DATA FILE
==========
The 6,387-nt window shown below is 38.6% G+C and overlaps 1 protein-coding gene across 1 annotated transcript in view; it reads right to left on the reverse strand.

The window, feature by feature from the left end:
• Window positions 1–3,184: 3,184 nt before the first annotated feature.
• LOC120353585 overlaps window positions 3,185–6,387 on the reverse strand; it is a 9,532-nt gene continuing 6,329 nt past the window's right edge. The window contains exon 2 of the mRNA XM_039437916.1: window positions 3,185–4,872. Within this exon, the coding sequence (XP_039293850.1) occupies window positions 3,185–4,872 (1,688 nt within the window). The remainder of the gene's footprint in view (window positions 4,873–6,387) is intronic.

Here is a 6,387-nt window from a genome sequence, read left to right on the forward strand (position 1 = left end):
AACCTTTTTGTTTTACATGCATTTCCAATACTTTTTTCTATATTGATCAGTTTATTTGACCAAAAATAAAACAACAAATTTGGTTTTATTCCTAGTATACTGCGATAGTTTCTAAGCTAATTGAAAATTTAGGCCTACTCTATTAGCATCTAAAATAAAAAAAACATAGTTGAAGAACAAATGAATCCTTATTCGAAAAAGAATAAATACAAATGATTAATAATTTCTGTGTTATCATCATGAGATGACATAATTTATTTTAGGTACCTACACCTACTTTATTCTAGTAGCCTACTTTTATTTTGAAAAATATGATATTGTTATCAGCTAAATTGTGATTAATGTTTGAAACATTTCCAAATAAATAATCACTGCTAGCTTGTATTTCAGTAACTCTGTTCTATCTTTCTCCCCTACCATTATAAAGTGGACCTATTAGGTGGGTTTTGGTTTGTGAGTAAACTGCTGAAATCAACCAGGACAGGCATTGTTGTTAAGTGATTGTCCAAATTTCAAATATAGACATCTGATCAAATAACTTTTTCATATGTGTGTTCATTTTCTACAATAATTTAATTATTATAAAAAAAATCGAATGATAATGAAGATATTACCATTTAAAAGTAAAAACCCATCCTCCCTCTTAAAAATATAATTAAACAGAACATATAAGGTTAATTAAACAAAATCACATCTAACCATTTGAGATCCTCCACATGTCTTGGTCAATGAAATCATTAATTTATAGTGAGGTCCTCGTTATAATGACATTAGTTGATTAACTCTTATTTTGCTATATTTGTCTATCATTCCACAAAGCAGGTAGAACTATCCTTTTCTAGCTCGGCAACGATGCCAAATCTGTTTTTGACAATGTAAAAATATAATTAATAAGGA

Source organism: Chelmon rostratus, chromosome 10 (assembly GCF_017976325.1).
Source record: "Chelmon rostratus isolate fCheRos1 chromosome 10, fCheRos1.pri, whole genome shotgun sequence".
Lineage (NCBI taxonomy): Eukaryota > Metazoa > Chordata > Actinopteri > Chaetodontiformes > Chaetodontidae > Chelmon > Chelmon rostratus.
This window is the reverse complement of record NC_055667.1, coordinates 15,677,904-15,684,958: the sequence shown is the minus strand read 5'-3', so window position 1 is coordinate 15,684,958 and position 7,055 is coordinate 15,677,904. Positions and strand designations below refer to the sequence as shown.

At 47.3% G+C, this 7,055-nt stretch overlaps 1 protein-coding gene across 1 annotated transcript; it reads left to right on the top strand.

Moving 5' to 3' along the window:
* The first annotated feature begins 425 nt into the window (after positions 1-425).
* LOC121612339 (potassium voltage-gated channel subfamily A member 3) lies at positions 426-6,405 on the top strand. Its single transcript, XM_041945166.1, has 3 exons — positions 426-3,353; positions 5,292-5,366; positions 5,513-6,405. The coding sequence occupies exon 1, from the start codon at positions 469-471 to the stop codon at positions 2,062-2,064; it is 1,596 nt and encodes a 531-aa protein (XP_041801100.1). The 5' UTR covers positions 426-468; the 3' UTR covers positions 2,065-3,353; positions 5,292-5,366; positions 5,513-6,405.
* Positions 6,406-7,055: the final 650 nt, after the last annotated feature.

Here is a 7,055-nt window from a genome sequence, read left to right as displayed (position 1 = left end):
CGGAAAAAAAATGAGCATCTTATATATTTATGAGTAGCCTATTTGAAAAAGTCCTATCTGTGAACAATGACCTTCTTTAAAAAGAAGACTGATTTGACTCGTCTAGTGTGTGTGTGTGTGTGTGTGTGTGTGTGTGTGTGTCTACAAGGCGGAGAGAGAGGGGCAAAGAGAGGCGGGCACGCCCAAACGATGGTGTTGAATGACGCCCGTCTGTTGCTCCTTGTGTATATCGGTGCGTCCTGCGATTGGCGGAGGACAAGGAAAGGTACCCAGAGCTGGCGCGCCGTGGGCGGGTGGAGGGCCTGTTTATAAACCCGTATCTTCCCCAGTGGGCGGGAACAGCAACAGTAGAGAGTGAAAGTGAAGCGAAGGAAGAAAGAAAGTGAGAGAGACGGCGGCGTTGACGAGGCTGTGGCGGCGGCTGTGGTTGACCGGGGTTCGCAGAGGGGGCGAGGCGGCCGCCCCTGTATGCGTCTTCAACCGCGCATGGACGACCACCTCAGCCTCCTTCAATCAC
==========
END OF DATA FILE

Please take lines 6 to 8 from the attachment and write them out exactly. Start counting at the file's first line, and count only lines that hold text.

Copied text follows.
AACCTTTTTGTTTTACATGCATTTCCAATACTTTTTTCTATATTGATCAGTTTATTTGACCAAAAATAAAACAACAAATTTGGTTTTATTCCTAGTATACTGCGATAGTTTCTAAGCTAATTGAAAATTTAGGCCTACTCTATTAGCATCTAAAATAAAAAAAACATAGTTGAAGAACAAATGAATCCTTATTCGAAAAAGAATAAATACAAATGATTAATAATTTCTGTGTTATCATCATGAGATGACATAATTTATTTTAGGTACCTACACCTACTTTATTCTAGTAGCCTACTTTTATTTTGAAAAATATGATATTGTTATCAGCTAAATTGTGATTAATGTTTGAAACATTTCCAAATAAATAATCACTGCTAGCTTGTATTTCAGTAACTCTGTTCTATCTTTCTCCCCTACCATTATAAAGTGGACCTATTAGGTGGGTTTTGGTTTGTGAGTAAACTGCTGAAATCAACCAGGACAGGCATTGTTGTTAAGTGATTGTCCAAATTTCAAATATAGACATCTGATCAAATAACTTTTTCATATGTGTGTTCATTTTCTACAATAATTTAATTATTATAAAAAAAATCGAATGATAATGAAGATATTACCATTTAAAAGTAAAAACCCATCCTCCCTCTTAAAAATATAATTAAACAGAACATATAAGGTTAATTAAACAAAATCACATCTAACCATTTGAGATCCTCCACATGTCTTGGTCAATGAAATCATTAATTTATAGTGAGGTCCTCGTTATAATGACATTAGTTGATTAACTCTTATTTTGCTATATTTGTCTATCATTCCACAAAGCAGGTAGAACTATCCTTTTCTAGCTCGGCAACGATGCCAAATCTGTTTTTGACAATGTAAAAATATAATTAATAAGGA

Source organism: Chelmon rostratus, chromosome 10 (assembly GCF_017976325.1).
Source record: "Chelmon rostratus isolate fCheRos1 chromosome 10, fCheRos1.pri, whole genome shotgun sequence".